THE LAST day of February this year saw many across the Sunshine Coast come together to collectively, ‘show your stripes’ in an effort to raise awareness for Rare Disease Day which is observed on February 28 each year.
Two Sunshine Coast schools and a local Noosa swimming group joined thousands of others interstate and around the world to #ShowYourStripes for Rare Disease Day and helped raise funds to cure local Coolum girl, Tallulah Moon Whitrod, of a rare degenerative disease.
Tallulah Moon’s mother Golden Whitrod, heads up the foundation ‘Genetic Cures for Kids’ and its first campaign, ‘Our Moon’s Mission’ is funding research to cure the rare neurodegenerative disease, ‘Hereditary Spastic Paraplegia Type 56’, or SPG56.
Golden stated that there are many across the world living with a rare disease.
“Tallulah is one of more than 300 million people living in the world with a rare disease, and of those millions, only a small percentage have access to treatments right now.”
“Our campaign to cure SPG56 was clearly born from our innate desperation and determination to save our daughter, but importantly by developing that cure, our researchers at the University of Queensland and Griffith University are developing a replicable framework that could be used to find treatments for other rare diseases, of which there are over 7000,” Mrs Whitrod said.
Noosa Swimmin’ Wimmin (and men), a group of local ocean swimmers, backed Our Moon’s Mission at sunrise on Noosa Main Beach by painting their bodies in zinc stripes to show their support on the day.
Meanwhile, Peregian Beach College and St Andrew’s Anglican Grammar School held uniform-free days and hundreds of students dressed in bright stripes to raise awareness for Our Moon’s Mission and Rare Disease Day.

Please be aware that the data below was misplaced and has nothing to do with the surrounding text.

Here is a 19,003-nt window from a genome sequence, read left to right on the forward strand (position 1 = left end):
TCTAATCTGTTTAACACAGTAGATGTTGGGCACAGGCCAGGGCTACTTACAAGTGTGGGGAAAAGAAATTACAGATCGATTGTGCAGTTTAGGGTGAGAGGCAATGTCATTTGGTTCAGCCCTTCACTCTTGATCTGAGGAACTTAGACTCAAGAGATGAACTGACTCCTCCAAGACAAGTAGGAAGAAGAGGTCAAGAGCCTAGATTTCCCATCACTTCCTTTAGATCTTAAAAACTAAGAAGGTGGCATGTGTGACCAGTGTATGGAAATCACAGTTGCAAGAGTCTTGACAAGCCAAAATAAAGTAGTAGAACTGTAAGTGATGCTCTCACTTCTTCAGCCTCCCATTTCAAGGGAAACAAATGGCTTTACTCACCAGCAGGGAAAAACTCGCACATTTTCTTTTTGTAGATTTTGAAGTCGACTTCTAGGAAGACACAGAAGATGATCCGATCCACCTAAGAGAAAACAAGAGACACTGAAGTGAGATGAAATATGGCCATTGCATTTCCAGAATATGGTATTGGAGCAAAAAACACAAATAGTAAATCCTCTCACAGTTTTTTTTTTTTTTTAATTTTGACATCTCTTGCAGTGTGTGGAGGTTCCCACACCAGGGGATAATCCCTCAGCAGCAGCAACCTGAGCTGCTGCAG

Peregian Beach College Principal Shane Dupuy said it was fun for the students to show their stripes and to learn what the day was about.
“The Whitrod family also spoke about their rare disease journey at school assemblies, giving important context to the students about how dressing in stripes was a symbol of advocacy and inclusion.”
Together, the fundraising efforts across both schools and the club raised over $3,500, every dollar of which funds the active research underway at UQ’s Australian Institute of Bioengineering and Griffith Institute for Drug Discovery.
Golden Whitrod said they were overwhelmed by fundraising efforts and attributed the success to the people of the Sunshine Coast who helped with raising awareness, running cake stall fundraisers and gold coin donations.
“It was a phenomenal effort, but more inspiring than the funds themselves was the response we felt from this unique Sunshine Coast community.
“To feel this support, and receive this collective energy is what propels us forward in our mission to give Tallulah and kids like her the life they deserve,” Golden said.
To donate to Our Moon’s Mission: Genetic Cures for Kids visit www.ourmoonsmission.org/donate/